How to Become a Nomad: Embrace Uncertainty

Not Just Another "Dolce Vita"This is post #3 in the “How to Become a Nomad” series. If you missed the previous posts, click here and here to catch up.

I had just returned to Canada after three and a half months of working and travelling in Europe. I was out for a morning walk with my childhood friend and her dog, and we were discussing what I’d be doing next.

“So, it’s the end of August, and you still don’t know if you have a teaching job in September?” my friend asked incredulously.

“Nope.” I responded.

“So you have no idea what you’ll be doing in a week’s time? Where you’ll get money? How you’ll be filling your days?”

“Nope. Nope. Nope,” I replied again.

“And you’re OK with this?”

My mouth started to form another “nope”, but then I reconsidered. “I have to be,” I said with a shrug. “What can I do?”

“Huh.” My friend snuck a sidelong glance at me as her dog ran up ahead of us. “Well, you don’t seem that worried.”

“I’m not.” It was true. My application was in at a school I’d worked at before. I just had to wait until they sorted out their staffing situation. If I didn’t get the job, I’d find something else. I knew I had a trip to plan for mid-December, but hadn’t really started, so that was all up in the air as well, somewhat depending on my work situation and how much moolah I made between September and December. “Like I said, what can I do?”

I was even a bit surprised by my nonchalance. A bit. What surprised me more was that it wasn’t an act. I really felt fine with all possible outcomes. Cool as a cucumber.

uncertaintyIt was the moment I realized I’d learned to embrace uncertainty.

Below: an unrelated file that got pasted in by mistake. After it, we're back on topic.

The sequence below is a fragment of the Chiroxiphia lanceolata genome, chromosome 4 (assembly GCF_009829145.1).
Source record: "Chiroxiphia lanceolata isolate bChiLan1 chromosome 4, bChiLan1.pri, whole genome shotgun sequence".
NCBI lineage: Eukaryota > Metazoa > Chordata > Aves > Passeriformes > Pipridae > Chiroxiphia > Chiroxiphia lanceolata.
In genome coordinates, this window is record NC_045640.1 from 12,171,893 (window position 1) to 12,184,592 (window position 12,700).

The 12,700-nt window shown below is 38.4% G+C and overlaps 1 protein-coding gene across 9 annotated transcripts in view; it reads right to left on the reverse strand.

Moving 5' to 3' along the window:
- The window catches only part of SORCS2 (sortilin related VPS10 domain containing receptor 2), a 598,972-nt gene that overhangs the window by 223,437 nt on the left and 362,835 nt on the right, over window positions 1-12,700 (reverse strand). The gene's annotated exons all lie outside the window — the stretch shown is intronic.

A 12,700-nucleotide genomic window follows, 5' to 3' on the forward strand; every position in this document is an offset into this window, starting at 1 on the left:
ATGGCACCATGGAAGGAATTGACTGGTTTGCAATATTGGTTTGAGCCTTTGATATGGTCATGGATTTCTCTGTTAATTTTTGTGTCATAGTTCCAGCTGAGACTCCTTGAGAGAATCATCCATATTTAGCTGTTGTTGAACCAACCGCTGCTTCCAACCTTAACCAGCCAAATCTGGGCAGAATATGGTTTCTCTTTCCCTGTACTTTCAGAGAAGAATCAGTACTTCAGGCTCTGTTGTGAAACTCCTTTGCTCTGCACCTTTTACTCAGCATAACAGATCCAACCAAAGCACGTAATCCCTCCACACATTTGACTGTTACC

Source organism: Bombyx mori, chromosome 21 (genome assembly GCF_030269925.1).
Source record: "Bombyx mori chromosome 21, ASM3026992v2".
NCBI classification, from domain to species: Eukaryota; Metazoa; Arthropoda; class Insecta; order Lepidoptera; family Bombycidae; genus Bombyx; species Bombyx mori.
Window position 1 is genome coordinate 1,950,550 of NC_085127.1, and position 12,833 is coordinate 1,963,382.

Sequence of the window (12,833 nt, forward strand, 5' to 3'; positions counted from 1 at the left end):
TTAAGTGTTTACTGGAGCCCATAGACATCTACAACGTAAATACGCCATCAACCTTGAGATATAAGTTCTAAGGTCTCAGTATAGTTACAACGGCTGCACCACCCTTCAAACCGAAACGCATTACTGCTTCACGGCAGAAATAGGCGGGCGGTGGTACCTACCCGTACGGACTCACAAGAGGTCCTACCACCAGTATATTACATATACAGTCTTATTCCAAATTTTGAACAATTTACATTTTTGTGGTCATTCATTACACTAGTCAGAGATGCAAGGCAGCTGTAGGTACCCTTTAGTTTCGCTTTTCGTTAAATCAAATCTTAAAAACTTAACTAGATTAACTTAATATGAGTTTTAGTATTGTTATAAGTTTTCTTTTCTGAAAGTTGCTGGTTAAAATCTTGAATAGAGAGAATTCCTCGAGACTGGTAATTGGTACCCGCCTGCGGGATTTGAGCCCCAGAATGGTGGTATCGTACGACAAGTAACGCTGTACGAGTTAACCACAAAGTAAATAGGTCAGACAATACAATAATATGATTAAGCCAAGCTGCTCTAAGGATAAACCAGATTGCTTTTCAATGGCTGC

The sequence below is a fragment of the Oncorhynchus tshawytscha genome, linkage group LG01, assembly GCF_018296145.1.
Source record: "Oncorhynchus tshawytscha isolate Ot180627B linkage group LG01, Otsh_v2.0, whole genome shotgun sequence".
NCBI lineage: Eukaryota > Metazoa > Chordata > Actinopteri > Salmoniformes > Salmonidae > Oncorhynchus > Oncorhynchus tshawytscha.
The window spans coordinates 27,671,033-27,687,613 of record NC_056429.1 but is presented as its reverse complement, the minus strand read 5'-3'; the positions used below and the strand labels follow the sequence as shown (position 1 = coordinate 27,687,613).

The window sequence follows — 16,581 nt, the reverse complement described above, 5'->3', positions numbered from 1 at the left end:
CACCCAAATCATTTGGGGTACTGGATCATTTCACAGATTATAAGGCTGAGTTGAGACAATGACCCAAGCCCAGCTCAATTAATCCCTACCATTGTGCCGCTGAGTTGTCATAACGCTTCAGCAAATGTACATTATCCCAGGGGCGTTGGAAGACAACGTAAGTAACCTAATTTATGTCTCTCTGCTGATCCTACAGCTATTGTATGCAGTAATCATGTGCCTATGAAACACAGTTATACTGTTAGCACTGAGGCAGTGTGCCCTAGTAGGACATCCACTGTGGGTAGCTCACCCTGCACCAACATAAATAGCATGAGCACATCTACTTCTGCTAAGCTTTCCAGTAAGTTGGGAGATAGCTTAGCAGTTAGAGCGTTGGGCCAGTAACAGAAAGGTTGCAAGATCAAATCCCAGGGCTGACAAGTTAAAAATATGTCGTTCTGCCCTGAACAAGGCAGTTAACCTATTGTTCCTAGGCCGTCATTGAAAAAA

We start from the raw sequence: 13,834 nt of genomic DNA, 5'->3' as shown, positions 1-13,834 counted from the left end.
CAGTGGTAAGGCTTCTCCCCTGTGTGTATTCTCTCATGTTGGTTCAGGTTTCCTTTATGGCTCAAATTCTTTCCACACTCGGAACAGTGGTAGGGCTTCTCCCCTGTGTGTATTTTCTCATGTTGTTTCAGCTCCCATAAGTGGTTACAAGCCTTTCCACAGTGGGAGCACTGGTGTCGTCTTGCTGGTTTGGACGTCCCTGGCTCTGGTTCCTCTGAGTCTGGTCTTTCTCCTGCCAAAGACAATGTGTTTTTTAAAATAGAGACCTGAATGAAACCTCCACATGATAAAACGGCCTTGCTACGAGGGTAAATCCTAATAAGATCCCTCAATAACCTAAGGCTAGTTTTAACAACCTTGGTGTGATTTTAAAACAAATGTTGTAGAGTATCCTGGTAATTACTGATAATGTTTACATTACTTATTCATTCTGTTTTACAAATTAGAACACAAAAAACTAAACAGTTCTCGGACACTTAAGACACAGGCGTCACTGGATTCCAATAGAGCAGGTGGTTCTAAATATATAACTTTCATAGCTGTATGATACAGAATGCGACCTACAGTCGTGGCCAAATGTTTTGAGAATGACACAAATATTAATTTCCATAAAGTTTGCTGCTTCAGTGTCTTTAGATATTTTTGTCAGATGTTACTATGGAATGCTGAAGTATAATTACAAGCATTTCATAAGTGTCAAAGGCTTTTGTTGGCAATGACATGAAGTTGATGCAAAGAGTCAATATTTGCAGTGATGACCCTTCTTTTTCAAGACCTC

It’s a freeing feeling, really, being OK with many of the possible options of what could happen in your life, feeling like you can handle most any turn of events, as long as they don’t involve some harm to someone you love. It’s wonderful.

Get the job, not get the job. Travel now, travel later.

And it’s sort of the way you’ve got to be if you want to be a nomad, moving around all the time, new places, new faces, new challenges, new problems.

Make the train, miss the train. Make the flight, miss the flight.

You don’t know what’s coming next and you’ve probably got very limited control over it. You’ve got to work to not let that keep you up at night.

Sometimes, that’s easier said than done.

I’ll admit that I still think about the future and wonder what lies ahead. Like I said, I work contract jobs and never know until the last minute if I’m hired or not. I’m waiting on Italian working papers so I can’t plan much if I don’t know which country I’ll be in… But do I fret?


Does it keep me up at night?

Only the excitement of it all.

excited!That said, embracing the uncertainty of the future is a lot easier to do when you’re standing on a solid foundation. Read more about that in my next post, “How to Become a Nomad: It Takes a Lot of Planning to Be Carefree.”

How to Become a Nomad: Attitude Adjustment

Not Just Another "Dolce Vita"If you’re looking to become a full-fledged nomad, or simply integrate more (and more frequent) travel into your life, you’ve come to the right place. This is post 2 in the “How to Become a Nomad” series. Click here if you missed the first one.

Chances are, you are not currently living a nomadic lifestyle. Some people do, but chances are you don’t. To take the first step in living a life that’s full of travel and movement, you have to understand one thing. One big thing.

People won’t understand you.